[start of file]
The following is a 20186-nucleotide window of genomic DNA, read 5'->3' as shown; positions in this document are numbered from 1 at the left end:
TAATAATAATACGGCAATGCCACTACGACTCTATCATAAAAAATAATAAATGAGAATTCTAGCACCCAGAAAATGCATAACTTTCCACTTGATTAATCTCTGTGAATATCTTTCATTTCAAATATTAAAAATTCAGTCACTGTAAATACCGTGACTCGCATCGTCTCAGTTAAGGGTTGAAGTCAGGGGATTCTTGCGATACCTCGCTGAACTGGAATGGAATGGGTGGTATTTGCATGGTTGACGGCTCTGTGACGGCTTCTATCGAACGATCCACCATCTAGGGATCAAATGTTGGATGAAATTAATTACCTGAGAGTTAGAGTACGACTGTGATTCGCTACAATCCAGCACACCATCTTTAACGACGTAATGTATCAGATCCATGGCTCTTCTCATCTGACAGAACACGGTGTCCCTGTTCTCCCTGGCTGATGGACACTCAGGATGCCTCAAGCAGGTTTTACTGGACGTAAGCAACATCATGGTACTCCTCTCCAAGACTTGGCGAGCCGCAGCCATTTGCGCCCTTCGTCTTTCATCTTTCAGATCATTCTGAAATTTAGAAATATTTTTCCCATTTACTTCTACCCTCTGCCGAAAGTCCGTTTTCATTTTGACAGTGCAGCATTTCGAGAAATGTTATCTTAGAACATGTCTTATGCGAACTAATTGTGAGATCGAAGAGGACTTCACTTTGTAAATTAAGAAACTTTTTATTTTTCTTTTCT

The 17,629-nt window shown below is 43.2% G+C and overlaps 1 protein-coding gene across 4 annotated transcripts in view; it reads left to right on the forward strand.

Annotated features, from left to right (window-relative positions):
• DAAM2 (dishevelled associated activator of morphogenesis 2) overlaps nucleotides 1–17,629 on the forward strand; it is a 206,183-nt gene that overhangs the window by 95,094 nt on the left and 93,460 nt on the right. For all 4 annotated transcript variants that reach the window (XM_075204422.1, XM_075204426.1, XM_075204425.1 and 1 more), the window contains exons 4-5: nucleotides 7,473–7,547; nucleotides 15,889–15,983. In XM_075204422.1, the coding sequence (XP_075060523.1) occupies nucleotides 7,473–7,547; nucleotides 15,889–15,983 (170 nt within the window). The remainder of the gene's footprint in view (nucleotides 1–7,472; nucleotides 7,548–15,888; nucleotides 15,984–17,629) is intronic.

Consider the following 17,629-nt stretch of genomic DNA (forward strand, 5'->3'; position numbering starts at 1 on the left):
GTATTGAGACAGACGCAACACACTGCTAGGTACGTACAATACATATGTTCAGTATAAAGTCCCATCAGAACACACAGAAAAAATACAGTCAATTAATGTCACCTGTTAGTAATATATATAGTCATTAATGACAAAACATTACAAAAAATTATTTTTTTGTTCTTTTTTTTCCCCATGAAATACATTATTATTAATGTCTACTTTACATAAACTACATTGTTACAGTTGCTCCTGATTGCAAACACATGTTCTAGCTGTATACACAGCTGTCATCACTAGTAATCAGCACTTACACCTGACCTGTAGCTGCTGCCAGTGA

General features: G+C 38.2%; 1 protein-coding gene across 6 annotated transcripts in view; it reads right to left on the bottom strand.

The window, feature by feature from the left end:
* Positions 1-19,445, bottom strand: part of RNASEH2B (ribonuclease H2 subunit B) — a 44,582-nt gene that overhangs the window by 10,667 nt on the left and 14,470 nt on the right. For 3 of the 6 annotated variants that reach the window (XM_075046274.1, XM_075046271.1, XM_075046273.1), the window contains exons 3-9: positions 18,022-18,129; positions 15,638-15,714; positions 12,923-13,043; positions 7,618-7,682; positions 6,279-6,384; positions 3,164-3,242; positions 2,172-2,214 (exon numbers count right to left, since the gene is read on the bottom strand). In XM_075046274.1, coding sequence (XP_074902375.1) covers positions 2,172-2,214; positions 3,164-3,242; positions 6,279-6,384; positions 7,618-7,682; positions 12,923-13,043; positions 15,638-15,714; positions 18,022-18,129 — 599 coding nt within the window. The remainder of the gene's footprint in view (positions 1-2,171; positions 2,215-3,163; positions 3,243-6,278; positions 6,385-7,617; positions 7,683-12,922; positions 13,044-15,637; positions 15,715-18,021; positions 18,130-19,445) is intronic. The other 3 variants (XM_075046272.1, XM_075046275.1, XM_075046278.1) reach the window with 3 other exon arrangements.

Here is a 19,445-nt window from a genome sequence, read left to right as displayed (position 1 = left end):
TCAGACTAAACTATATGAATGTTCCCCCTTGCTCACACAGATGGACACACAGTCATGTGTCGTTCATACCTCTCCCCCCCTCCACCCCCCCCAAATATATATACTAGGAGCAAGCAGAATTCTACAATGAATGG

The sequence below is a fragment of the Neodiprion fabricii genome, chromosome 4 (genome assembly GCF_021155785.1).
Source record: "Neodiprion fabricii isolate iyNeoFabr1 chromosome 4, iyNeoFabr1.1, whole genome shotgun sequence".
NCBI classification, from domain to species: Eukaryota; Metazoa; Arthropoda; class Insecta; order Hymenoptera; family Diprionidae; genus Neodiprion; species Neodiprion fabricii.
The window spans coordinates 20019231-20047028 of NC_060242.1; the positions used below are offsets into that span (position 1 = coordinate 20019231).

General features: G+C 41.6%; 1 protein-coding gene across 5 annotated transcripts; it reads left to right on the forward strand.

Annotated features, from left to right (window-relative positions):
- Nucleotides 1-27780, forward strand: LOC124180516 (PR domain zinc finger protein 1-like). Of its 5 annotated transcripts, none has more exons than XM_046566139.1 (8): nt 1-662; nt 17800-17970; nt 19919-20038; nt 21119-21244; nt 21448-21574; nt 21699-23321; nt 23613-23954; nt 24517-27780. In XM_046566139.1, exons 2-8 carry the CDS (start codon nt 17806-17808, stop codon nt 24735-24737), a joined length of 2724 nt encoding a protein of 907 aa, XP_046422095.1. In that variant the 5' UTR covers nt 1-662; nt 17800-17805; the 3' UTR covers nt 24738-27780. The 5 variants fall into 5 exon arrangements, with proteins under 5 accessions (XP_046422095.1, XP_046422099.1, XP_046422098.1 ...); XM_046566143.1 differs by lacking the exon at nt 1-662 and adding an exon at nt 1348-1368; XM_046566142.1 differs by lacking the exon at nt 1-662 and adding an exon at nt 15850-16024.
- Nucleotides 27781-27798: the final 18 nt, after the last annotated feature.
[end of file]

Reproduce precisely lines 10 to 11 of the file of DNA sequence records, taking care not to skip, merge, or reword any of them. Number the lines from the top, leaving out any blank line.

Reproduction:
* Positions 1-19,445, bottom strand: part of RNASEH2B (ribonuclease H2 subunit B) — a 44,582-nt gene that overhangs the window by 10,667 nt on the left and 14,470 nt on the right. For 3 of the 6 annotated variants that reach the window (XM_075046274.1, XM_075046271.1, XM_075046273.1), the window contains exons 3-9: positions 18,022-18,129; positions 15,638-15,714; positions 12,923-13,043; positions 7,618-7,682; positions 6,279-6,384; positions 3,164-3,242; positions 2,172-2,214 (exon numbers count right to left, since the gene is read on the bottom strand). In XM_075046274.1, coding sequence (XP_074902375.1) covers positions 2,172-2,214; positions 3,164-3,242; positions 6,279-6,384; positions 7,618-7,682; positions 12,923-13,043; positions 15,638-15,714; positions 18,022-18,129 — 599 coding nt within the window. The remainder of the gene's footprint in view (positions 1-2,171; positions 2,215-3,163; positions 3,243-6,278; positions 6,385-7,617; positions 7,683-12,922; positions 13,044-15,637; positions 15,715-18,021; positions 18,130-19,445) is intronic. The other 3 variants (XM_075046272.1, XM_075046275.1, XM_075046278.1) reach the window with 3 other exon arrangements.

Here is a 19,445-nt window from a genome sequence, read left to right as displayed (position 1 = left end):